When I first began managing a wooded wildlife corridor around my property I thought it best to toss limbs from trees I had pruned, along with invasive species that I had cut down, onto the forest floor to emulate what might had happened if they had just fallen naturally.  But I had a large amount of this debris, and I began to realize that it just started looking messy and was actually interfering with my work in trying to reduce the invasive species.  My father is of the opinion, based on his younger years of cutting firewood to keep our house warm, that it looked nicer if the branches and debris was put nicely into piles.  I decided to give it a try and realized that while it didn’t look so natural as I was going for, it did make the other parts of the forest look more natural, while also allowing me access the invasive species unimpeded.  Then I quickly realized the best attribute to brush piles, they quickly turn into wildlife hotels for rodents and perches for birds.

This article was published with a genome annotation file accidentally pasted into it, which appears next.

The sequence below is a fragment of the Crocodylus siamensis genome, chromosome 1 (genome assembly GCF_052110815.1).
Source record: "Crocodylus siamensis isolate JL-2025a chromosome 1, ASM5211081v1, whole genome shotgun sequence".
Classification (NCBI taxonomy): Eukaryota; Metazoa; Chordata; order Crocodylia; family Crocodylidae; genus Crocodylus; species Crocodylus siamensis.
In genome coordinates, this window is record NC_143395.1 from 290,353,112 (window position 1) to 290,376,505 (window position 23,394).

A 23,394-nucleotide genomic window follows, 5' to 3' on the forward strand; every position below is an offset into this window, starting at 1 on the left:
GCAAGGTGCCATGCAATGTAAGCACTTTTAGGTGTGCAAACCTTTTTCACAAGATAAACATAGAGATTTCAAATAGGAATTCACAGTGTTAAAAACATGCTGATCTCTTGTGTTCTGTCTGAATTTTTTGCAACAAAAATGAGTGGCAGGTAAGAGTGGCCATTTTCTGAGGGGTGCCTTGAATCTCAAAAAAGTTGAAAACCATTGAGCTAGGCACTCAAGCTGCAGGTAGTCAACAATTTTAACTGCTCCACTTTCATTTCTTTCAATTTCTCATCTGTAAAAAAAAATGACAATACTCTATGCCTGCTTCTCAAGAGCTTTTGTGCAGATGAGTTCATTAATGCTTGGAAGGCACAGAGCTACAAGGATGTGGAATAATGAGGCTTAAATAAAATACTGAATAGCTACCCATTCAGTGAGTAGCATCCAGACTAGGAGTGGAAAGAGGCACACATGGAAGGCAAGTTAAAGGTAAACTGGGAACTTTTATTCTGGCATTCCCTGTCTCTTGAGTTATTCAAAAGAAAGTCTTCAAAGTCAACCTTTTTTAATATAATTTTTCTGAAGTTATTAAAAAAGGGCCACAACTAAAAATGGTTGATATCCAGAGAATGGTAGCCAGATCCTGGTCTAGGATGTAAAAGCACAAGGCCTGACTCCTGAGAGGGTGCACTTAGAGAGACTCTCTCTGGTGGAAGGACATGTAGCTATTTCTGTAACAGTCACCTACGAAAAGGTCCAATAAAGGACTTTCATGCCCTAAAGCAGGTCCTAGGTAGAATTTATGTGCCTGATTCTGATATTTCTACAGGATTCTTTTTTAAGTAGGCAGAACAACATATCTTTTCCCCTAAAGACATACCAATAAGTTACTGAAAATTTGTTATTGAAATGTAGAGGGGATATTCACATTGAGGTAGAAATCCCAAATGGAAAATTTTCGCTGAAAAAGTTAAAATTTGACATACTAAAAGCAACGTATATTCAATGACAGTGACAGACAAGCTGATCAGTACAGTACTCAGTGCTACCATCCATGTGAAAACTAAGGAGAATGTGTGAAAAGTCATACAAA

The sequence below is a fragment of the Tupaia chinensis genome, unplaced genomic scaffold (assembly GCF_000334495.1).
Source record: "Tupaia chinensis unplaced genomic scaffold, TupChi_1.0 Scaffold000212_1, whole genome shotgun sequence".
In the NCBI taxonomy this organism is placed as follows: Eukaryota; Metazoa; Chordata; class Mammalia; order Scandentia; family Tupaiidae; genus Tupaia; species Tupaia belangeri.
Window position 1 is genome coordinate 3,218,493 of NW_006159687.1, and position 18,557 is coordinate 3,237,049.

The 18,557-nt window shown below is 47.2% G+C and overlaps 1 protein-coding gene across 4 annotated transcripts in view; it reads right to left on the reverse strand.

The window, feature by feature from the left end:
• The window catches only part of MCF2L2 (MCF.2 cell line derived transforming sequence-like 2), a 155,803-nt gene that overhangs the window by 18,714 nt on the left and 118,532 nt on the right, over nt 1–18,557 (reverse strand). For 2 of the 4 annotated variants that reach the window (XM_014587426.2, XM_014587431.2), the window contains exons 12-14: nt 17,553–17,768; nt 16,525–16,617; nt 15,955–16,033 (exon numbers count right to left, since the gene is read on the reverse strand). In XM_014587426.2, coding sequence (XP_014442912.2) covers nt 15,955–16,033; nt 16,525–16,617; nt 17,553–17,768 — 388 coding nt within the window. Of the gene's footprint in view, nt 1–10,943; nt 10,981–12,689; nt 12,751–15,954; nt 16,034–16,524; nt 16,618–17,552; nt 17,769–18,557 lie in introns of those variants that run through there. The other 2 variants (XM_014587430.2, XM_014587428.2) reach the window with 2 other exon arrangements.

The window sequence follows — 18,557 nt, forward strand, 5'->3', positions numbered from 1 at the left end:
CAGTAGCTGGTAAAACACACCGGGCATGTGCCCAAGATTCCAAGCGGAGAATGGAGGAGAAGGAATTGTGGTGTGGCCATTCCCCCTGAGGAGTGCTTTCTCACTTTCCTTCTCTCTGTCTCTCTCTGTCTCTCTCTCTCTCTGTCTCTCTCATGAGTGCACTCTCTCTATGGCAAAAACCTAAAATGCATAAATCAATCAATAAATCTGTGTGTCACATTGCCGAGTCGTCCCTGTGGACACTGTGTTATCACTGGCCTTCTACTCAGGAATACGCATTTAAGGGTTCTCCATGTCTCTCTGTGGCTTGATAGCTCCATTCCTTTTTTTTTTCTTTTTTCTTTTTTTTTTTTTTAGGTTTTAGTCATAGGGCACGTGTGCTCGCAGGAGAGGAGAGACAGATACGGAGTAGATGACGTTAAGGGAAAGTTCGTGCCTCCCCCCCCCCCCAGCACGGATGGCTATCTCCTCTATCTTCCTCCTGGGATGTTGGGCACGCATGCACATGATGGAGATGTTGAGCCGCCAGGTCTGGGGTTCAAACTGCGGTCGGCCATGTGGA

Brush piles are essential for critters to get out of the elements and to hide from predators, and they can immediately increase your wildlife viewing opportunities.

Some basic guidelines to consider when building a brush pile for wildlife:

-          Choose an area with good drainage near a forest edge and close to existing food and water sources.  And don’t place it near areas you don’t want to encourage critters, like your vegetable garden.

-          Put down larger branches or an old pallet as a foundation to create space at the bottom to create passages for critters to crawl into to escape harsh weather and predators.

-          Build piles six to eight feet high and wide, and two to four per acre separated by 100 to 150 feet.

-          The pile will shrink each year, so brush and debris can be added each season.

-          Native vining plants may be planted and encouraged to grow over the pile to make it more attractive if desired.

Whether you have a little space or acres of land, a pile of sticks and debris organized with a little thought will increase your wildlife viewing pleasure.